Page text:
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How do I compare strings in Java?

I wrote a program that will "roll dice" and tell you how many turns it takes to get yahtzee. This works, but there is a problem when it asks you to go again. It will keep giving me an "Invalid input", when in fact I enter something that should exit the loop. Here is my code, the loop goes from lines 24-34 but I'll put all of it just in case it is a problem earlier on.

import java.util.Scanner;
import java.util.Random;

public class Yahtzee {

public static void main(String[] args){

    int d[] = {0,0,0,0,0};
    int x = 0;
    Scanner s = new Scanner(System.in);
    Random r = new Random();

    while (1!=0){
        d[0] = r.nextInt(6);
        d[1] = r.nextInt(6);
        d[2] = r.nextInt(6);
        d[3] = r.nextInt(6);
        d[4] = r.nextInt(6);
        x+=1;

        if (d[0]==d[1] && d[0]==d[2] && d[0]==d[3] && d[0]==d[4]) {
            System.out.println("You got yahtzee, every dice showed " + Integer.toString(d[0]));
            System.out.println("It only took " + Integer.toString(x) + " turns");
            while (1!=3) {
                System.out.print("Go again? y/n: ");
                String ans = s.nextLine();
                if (ans.toLowerCase()=="n"){
                    System.exit(0);
                } else if (ans.toLowerCase()=="y") {
                    break;
                } else {
                    System.out.println("Invalid input!");
                }
            }

        }   
    }   
}   
}

I honestly cannot figure this out, although it is probably incredibly obvious. Where is the problem?

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marked as duplicate by pst, bmargulies, jonsca, Peter O., Praveen Oct 8 '12 at 4:41

This question has been asked before and already has an answer. If those answers do not fully address your question, please ask a new question.

    
Use of == for strings is incorrect. –  user166390 Oct 4 '12 at 0:30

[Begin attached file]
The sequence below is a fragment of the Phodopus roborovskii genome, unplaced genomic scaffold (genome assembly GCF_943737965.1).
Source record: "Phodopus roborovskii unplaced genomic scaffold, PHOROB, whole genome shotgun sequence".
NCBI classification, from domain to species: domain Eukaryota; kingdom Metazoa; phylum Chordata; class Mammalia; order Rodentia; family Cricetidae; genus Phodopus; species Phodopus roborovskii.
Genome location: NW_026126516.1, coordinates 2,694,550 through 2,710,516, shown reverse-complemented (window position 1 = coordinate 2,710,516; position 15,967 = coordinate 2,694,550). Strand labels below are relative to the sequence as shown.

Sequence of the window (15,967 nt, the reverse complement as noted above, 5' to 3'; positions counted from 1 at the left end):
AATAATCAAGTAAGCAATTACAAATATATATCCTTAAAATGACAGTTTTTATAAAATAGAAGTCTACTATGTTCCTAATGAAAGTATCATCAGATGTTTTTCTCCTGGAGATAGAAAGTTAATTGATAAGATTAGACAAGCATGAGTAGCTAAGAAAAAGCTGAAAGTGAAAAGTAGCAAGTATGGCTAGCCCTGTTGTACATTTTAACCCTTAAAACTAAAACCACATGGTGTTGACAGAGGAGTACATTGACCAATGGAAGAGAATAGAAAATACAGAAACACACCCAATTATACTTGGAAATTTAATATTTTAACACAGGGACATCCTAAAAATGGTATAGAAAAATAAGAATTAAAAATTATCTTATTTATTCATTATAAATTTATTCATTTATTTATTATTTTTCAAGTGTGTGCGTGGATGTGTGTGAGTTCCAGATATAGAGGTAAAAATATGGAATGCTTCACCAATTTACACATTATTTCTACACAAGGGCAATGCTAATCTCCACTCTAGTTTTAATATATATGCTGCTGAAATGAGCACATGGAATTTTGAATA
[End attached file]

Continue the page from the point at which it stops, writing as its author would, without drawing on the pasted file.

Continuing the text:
"Here is my code, the loop goes from lines 24-34 but I'll put all of it just in case it is a problem earlier on." - don't do that, create a reduced code sample. I.e. remove parts you don't think are relevant to the problem and test after every removal to see if the problem still appears. –  millimoose Oct 4 '12 at 0:31
    
stackoverflow.com/questions/513832/… –  user166390 Oct 4 '12 at 0:31
    
Sorry about that. Sometimes with java if people need my help it's easier to just copy+paste their code to find the error, bad habit. –  WillumMaguire Oct 4 '12 at 0:33
    
Also yea I forgot about .equals(), too much python I guess. –  WillumMaguire Oct 4 '12 at 0:33

3 Answers 3

up vote 3 down vote accepted

Use .equals to compare strings, rather than the equality operator ==.

if (ans.toLowerCase().equals("n")){
    System.exit(0);
} else if (ans.toLowerCase().equals("y")) {

The equality operator checks only that their memory location is equal, which it is not in this case.

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Also, not much point in doing ans.toLowerCase().equals("n") when you could do ans.equalsIgnoreCase("n") –  themightyjon Oct 4 '12 at 0:34
    
I will add that in now, but I couldn't until I remembered the correct equality syntax. Thanks! –  WillumMaguire Oct 4 '12 at 0:36

Use String.equals for checking string content. The == operator relies on reference equality so the first 2 if statement expressions will never be true. You could have:

if (ans.toLowerCase().equals("n")) {
   System.exit(0);
} else if (ans.toLowerCase().equals("y")) {
   break;
} else {
   System.out.println("Invalid input!");
}
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Thanks, I remember now. I need to differentiate between python and Java syntax better –  WillumMaguire Oct 4 '12 at 0:34

Both of the previous answers are correct, you must use the String class' .equals method.

The == operator in your program is actually comparing the 2 String object references not the contents of the Strings.

This is a pretty common mistake for people who are starting out in Java.

See here for more info: http://www.java-samples.com/showtutorial.php?tutorialid=221

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